Despite their recent winning streak, the Wallabies are still searching for improvements off the back of an impressive defensive performance against Argentina.
The Wallabies came away with the 27-8 victory, with admissions from coach Dave Rennie indicating it was still far from the high standards they have set.
This was shared by prop James Slipper, who conceded whilst the win was nice, they were refusing to get comfortable as they prepare for Saturday's final round.
“That’s the challenge. Us as a squad, we want (to) consistently improve and we’ve built a bit of success over the past couple of weeks which is pleasing but I think ‘Rens’ said it best, there’s plenty of improvement in us,” Slipper said.
“Where we want to be is a lot higher so for us, it’s about training each week and trying to ensure we tick all of the boxes and make sure we’re consistently improving.
“Argentina are a good team so if you don’t keep improving, they’ll find a way to beat you. Our mindset is solely on this weekend and going again.
“...There’s definitely a good feeling in the camp. The boys have worked really hard this year, a lot of boys have been away from home and sacrificed a lot so we’re put a lot of effort into our game and we’re starting to play a game we’re proud of,” he said.
“(But) in the same breath though, there’s a lot of improvement in us. As a player, I’m really enjoying this time, we have had a bit of success the last three games and we’re looking at rounding off the championship with a win.”
Whilst the attacking failed to finish off opportunities at stages of the match, the win was cemented by a near-perfect display of defence, not allowing a single clean break.
They would miss only ten tackles as compared to the Pumas' 31, something which Slipper attributed to the side trusting the patterns put in place by defence coach Matt Taylor.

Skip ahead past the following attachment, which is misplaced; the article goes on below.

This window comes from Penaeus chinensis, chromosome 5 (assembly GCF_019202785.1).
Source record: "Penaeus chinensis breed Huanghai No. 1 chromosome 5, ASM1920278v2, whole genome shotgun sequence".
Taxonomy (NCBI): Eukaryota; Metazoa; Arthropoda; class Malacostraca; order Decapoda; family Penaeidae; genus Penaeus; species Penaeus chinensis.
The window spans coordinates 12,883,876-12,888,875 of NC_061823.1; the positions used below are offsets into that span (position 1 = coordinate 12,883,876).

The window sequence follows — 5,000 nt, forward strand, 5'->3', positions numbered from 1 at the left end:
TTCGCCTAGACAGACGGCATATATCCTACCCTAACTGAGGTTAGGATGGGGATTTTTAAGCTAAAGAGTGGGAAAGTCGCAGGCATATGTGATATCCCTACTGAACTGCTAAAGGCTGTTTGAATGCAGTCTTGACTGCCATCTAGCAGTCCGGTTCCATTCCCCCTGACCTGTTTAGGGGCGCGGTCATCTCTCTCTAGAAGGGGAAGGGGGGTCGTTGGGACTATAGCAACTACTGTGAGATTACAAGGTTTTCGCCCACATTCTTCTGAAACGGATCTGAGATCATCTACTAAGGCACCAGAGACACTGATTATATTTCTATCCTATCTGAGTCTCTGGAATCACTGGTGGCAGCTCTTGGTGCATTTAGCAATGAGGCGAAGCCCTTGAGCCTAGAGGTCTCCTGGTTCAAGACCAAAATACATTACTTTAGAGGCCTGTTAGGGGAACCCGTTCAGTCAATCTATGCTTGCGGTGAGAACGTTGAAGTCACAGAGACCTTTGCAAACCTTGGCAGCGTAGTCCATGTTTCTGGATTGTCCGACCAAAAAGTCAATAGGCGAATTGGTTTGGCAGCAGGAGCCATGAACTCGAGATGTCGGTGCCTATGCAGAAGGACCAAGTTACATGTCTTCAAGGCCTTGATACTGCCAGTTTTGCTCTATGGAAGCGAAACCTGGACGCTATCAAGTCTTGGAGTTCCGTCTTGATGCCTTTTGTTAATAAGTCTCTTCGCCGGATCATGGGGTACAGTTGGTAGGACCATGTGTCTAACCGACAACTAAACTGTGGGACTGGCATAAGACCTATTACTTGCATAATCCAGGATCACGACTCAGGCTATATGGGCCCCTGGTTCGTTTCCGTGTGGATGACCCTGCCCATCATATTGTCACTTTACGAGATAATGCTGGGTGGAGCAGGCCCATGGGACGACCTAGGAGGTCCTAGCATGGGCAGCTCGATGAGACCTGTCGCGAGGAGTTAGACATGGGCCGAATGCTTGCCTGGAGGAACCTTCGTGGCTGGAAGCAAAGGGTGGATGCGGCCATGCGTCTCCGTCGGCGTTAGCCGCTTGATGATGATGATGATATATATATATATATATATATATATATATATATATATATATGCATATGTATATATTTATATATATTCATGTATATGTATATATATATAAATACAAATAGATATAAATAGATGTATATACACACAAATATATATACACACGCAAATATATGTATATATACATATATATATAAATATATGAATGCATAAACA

“We started pretty poorly against the All Blacks. We got found out a couple of times in our systems and in our dominance in the tackle and breakdown,” Slipper admitted.
“I think just simplifying it and making sure players make their tackles and those second actions to put pressure on or get on the ball.
“In terms of the system, it works, it’s just up to the individual player to make sure he brings it on the weekend because it’s Test rugby, all those things add up at the end of the day.
“I think defensively we’re growing. We’ve just had our review and Dan (McKellar) torched us on the maul try we conceded so we’ve been wrapped on the knuckles for that. In pretty much all of game, there’s improvement and by no means do we think we are there, we have a long way to go and this week will be another challenge to put our defence into practice.”
FIVE THINGS: Experience powers Wallabies home
TITLE SEALING: NZ defeat Springboks in thriller
As the squad looks to build ahead of the Spring Tour, the 32-year-old believes the clarity and clear gameplan put in place by Rennie and the coaching staff has the youthful team in a positive place with the 2023 World Cup on the horizon.
“From a coaches point of view, I think they’ve come together well,” he added. “The players have bought into what they are trying to achieve at the Wallaby level.
“They’re working really good as a group and I guess implementing the way we love to play as well. It’s built on being fit, skilful, powerful, at no stage do we think we’re the final touch but it’s a game plan there’s a lot of clarity and a lot of room for improvement. So as a playing group, we’re very happy under Rens and we’re really enjoying our time.
“What we’ve seen over the past couple of years is a host of new players come in and put their hands up. In terms of where Rugby Australia is going, I think it’s in a positive way.”